Finally because this links in to point number 4, Speakman produces players who have the right personality to develop most of the time. Not 100%, but that's what point 4 is for.
4. Buy first team players who can tutor
Tutoring is absolutely vital.
Along with point 5 it is probably the post important aspect, although of course all 5 points should work together for the very best results.
To develop quickly and to their max PA, a players needs to have the right personality, namely professional. If they do not have a high value for professionalism then forget it. Of course, professionalism is one of the hidden attributes on FM, and so it should be, but because of this how do we know how professional a player is and how do we make them even more professional than they are?
The answer is to tutor.
In my squad, I use Frederick Guillot and Tom Walton as my main tutors, and even though they are over 32 years old now, I would not sell them for £100million as they can be useful squad fillers as well as being a key part of developing my youngsters.
The other key part of tutoring is the determination.
We need as high a rating for determination as possible.
High determination also helps on the pitch, especially when not winning, but it is massive for a player developing.
As you can see both Walton and Guillot are perfect as they are professional and have determination of 20.
When you ask a player to tutor a youngster, you get two options. Always choose the top one for developing attributes and personality.
The second one will improve a youngster, but not as much because it also focuses on the senior player teaching the youth player their PPM's.
This can be very useful, especially if you have a specific philosophy to meet, but for pure improvement of a player then its the top option every time.
5. Playing time
A youth player will not become a first team player without experience.
This makes sense, how can you learn to do something unless you actually have a go and do it?
We have reserve/U21/U18 teams to help, but there is no substitute for playing first team games, just as it should be.
It is important to realise how a player develops, whether to play them in games, how long to play them for, and maybe even weighing up whether it is worth sending them out on loan or not.
When a youth intake player signs a youth contract, he will train with the youth team, so be exposed to the coaching of your youth coaches.
At this stage, he is 15 or 16 and playing in first team games would only make a minimal difference, and could even pause the progress of a player.
It is far more important they play in the U18 team and you have great youth coaches as well as a great U18's manager, who has a similar philosophy and preferred tactic as you do.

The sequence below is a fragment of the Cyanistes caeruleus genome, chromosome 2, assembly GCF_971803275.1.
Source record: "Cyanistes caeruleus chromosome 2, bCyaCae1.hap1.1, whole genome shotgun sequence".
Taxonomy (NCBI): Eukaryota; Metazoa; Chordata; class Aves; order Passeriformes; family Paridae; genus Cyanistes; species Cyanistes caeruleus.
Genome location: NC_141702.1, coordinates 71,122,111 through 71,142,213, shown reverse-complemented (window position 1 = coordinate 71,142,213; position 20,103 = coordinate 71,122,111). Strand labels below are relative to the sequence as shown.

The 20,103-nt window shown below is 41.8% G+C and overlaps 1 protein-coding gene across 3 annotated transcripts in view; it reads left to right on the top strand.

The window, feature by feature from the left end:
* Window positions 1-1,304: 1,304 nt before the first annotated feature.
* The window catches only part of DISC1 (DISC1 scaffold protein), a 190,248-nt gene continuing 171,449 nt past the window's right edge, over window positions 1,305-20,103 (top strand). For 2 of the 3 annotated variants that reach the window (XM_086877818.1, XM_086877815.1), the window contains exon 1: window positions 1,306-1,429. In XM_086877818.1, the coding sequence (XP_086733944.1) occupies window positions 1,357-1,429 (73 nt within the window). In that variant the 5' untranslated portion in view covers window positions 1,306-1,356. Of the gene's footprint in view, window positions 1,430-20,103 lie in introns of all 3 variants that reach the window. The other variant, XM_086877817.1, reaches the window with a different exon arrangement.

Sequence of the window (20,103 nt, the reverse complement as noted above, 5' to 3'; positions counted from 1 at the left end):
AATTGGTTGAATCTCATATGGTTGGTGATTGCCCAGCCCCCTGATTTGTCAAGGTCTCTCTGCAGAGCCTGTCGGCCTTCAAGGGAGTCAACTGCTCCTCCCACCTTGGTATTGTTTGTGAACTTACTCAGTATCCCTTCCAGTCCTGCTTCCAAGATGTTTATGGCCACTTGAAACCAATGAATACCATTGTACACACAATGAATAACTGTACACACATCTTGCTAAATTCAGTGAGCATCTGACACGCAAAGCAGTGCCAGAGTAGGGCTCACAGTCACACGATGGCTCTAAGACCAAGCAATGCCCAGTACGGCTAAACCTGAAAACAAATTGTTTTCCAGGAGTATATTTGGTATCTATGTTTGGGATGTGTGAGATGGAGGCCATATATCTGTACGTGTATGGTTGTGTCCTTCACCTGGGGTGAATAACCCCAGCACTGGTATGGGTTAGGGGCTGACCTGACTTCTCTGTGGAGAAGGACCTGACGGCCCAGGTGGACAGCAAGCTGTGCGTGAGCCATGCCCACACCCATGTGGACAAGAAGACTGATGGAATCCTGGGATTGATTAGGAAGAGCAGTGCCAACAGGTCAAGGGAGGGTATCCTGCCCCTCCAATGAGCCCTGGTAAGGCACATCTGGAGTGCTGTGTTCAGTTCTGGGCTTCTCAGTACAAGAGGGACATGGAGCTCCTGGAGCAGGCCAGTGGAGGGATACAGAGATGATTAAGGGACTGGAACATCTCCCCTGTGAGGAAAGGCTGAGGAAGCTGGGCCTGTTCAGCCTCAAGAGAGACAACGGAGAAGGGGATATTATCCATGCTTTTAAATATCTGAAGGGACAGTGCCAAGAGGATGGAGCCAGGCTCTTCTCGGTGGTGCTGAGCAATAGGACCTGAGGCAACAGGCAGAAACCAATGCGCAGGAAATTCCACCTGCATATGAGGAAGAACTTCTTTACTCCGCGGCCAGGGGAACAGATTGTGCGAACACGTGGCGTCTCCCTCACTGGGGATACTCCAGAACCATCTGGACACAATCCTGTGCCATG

When the player turns 17 you should offer them a professional contract, even if they still have not shown their true potential to your coaches.
If you think a player can make it now is the time to move them to the U21/reserve team.
They will play in a higher standard of football and they will benefit from training with the first team, training is still more important than match experience at this age so make sure you get it right and don't play your youth too often, although the odd match shouldn't hurt and may speed up development.
When they turn 18 is the key time.
If they are 18 years old and still in your U18 team, forget about them, they aren't going to make it.
Your only option now is to loan them out and hope they get experience that way, its very rare they will develop into a first team player but you may get them to develop enough to sell them for a small fee or for free with a sell on attached.
Not what your after I know but a good way to help your youth section to become self funding.
If they are 18 years old and you have hopes they can become a first team player, now is the right time to get them game experience and you need to play them or they will not develop.
I'm not saying make them first team regulars now, but they need the odd start ( league cup is useful here unless you really want to go all out in the 3rd round at home to Crewe! ), and they need to be brought on as sub.
The timing of the subs is important too, you must put them on before the 75th minute so they get a match rating, or they don't develop.
They should be playing 25+ games a season, and you can use the training tab to see how they are developing, tailoring your training to improve what you want.
If there is really no space at all in the team or on the bench, but you think your player can improve, then using the loan market is useful, but you must get it right as you are giving up control of your players development.
The club you loan to must play your player most weeks if not all, and must have excellent coaches and facilities.
If they don't, do not loan them out, ever.
In my go Leicester City are perfect, and championship clubs Everton and Aston Villa are also very useful.
For players not as well developed, Bolton in the conference still have excellent facilities and go a good job.